Raymond's story

Every weekend, when Raymond’s parents drove away after visiting him at his South Australian boarding school, the 12-year-old would run for as long as he could beside their car, screaming for them to take him home.

Raymond told the Commissioner that over the course of his first year at the school in the early 1960s, as a Year 7 student he was molested and raped by Andrews, the principal of the Marist Brothers’ college.

‘The first time, Andrews was behind me feeling my penis and testicles, then he pulled my pants down and it hurt like buggery. He stopped because I was making a lot of noise.

'After, I realised blood was running down my legs and into my little slippers, so I hid in the boiler room. I could see my pyjama pants were covered in blood. I tried to wash them but I couldn’t, so I buried them in the boiler burner. When they were discovered missing, I was told they cost money and caned for losing them.’

Raymond said he would have been too embarrassed to seek medical attention from the school matron, and ‘wouldn’t have known the words’ to say to his parents, so kept the abuse to himself.

He described going from being near the top of his primary school class, to failing his first year at boarding school.

‘I was the most caned kid in the school. Sometimes I’d even skipped showers to make myself smell a lot so I would be unattractive, but it didn’t work.’

The abuse stopped only when Andrews left the school suddenly. Two years later at 14, Raymond left school.

‘I became very promiscuous with men, I thought I was worthless. Then I got a lucky break and started a good career and met my wife. Before we married I told her about the abuse.

'I started having suicidal thoughts in my early 20s and I thought it wasn’t fair because we had three young kids, so I went to the doctor and was put on medication that worked. But I’ve always felt no matter how much I succeed, I’m never good enough.’

Raymond contacted police in the 2000s, but felt he was being ‘fobbed off’. A few years later he met with Towards Healing to disclose the abuse, and said he was advised that Andrews was no longer lucid enough to make any comment.

‘Then one day I saw the Church had just honoured Andrews with a mass, and I watched the speech he made at this mass where he spoke of the lives of the boys he’d touched, which I thought was a pretty bad choice of words.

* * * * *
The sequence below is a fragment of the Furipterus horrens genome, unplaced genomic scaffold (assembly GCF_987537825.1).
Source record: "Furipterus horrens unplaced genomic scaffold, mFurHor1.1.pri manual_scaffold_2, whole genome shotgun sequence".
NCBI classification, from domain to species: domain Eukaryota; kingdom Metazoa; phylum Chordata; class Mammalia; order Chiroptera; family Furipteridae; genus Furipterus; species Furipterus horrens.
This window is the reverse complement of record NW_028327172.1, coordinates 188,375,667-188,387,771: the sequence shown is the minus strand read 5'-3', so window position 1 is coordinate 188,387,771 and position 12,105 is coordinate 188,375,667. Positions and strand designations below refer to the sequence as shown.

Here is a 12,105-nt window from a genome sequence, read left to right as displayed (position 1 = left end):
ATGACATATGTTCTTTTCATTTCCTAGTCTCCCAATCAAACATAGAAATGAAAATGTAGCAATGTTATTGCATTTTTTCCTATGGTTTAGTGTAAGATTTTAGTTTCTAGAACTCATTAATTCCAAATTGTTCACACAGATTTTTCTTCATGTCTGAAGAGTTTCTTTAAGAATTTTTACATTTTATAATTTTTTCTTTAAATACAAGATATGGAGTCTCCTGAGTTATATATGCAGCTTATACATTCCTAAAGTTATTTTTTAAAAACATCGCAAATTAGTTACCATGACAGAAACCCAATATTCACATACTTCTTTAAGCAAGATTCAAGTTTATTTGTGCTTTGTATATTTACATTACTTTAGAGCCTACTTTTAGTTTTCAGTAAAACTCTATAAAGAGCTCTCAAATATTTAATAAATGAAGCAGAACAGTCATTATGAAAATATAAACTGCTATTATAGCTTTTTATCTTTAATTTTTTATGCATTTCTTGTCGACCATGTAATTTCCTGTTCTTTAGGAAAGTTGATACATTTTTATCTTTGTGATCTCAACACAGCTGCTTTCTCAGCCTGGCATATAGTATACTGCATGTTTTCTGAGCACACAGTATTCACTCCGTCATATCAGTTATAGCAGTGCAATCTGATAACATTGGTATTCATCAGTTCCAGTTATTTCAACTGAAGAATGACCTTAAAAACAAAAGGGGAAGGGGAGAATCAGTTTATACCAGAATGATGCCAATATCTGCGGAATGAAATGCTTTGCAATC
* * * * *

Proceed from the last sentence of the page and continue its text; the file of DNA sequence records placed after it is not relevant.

'I’d been told he had dementia, but when I saw the pictures I thought, "This guy’s not suffering dementia".’

With his initial plan to pursue the Church reignited, Raymond again contacted Towards Healing.

‘Andrews said it was a crock of shit – but out of the blue, someone else contacted them and they noticed the modus operandi was too similar. Here they had someone from a different part of Australia telling them the same story.

'It was always, “It’s part of my responsibility as head of the school to see that you’re developing properly as a young man”. I think the Church must have known because he shifted around a hell of a lot.’

The Church made a $75,000 settlement. Very few of Raymond’s family members have retained their faith. When he revealed details of the abuse to his parents, they were both ‘gutted’.

He isn’t certain how many boys were sexually abused by Andrews, but Raymond knows of at least one.

‘Troy was my best mate at school. I knew he’d been with Andrews one night, and when he came back I could hear him sobbing in his bed.

'I went and climbed in with him and was hugging him. We woke the next morning to the chorus of “Poofters, poofters, poofters” and that stuck for quite some time. Troy died last year: he drank himself to death.’


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